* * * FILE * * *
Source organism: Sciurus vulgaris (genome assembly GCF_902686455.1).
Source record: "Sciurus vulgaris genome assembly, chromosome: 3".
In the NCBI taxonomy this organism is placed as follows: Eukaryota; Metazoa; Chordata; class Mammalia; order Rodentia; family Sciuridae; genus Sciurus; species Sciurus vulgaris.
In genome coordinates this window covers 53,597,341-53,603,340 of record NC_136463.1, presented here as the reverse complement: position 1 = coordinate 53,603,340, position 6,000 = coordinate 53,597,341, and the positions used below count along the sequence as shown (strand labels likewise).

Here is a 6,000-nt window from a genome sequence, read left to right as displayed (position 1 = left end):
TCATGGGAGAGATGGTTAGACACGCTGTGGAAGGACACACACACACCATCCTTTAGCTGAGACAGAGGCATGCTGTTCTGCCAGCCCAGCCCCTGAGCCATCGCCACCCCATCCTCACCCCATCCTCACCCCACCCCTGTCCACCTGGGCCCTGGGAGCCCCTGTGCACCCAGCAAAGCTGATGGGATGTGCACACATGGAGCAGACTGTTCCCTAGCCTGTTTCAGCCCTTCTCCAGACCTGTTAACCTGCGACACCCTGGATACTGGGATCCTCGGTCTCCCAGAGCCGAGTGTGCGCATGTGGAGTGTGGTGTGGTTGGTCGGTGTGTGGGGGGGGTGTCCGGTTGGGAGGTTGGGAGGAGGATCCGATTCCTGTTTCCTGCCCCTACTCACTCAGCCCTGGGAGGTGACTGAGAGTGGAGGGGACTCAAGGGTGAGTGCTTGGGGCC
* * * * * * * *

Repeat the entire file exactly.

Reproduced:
Source organism: Sciurus vulgaris (genome assembly GCF_902686455.1).
Source record: "Sciurus vulgaris genome assembly, chromosome: 3".
In the NCBI taxonomy this organism is placed as follows: Eukaryota; Metazoa; Chordata; class Mammalia; order Rodentia; family Sciuridae; genus Sciurus; species Sciurus vulgaris.
In genome coordinates this window covers 53,597,341-53,603,340 of record NC_136463.1, presented here as the reverse complement: position 1 = coordinate 53,603,340, position 6,000 = coordinate 53,597,341, and the positions used below count along the sequence as shown (strand labels likewise).

Here is a 6,000-nt window from a genome sequence, read left to right as displayed (position 1 = left end):
TCATGGGAGAGATGGTTAGACACGCTGTGGAAGGACACACACACACCATCCTTTAGCTGAGACAGAGGCATGCTGTTCTGCCAGCCCAGCCCCTGAGCCATCGCCACCCCATCCTCACCCCATCCTCACCCCACCCCTGTCCACCTGGGCCCTGGGAGCCCCTGTGCACCCAGCAAAGCTGATGGGATGTGCACACATGGAGCAGACTGTTCCCTAGCCTGTTTCAGCCCTTCTCCAGACCTGTTAACCTGCGACACCCTGGATACTGGGATCCTCGGTCTCCCAGAGCCGAGTGTGCGCATGTGGAGTGTGGTGTGGTTGGTCGGTGTGTGGGGGGGGTGTCCGGTTGGGAGGTTGGGAGGAGGATCCGATTCCTGTTTCCTGCCCCTACTCACTCAGCCCTGGGAGGTGACTGAGAGTGGAGGGGACTCAAGGGTGAGTGCTTGGGGCC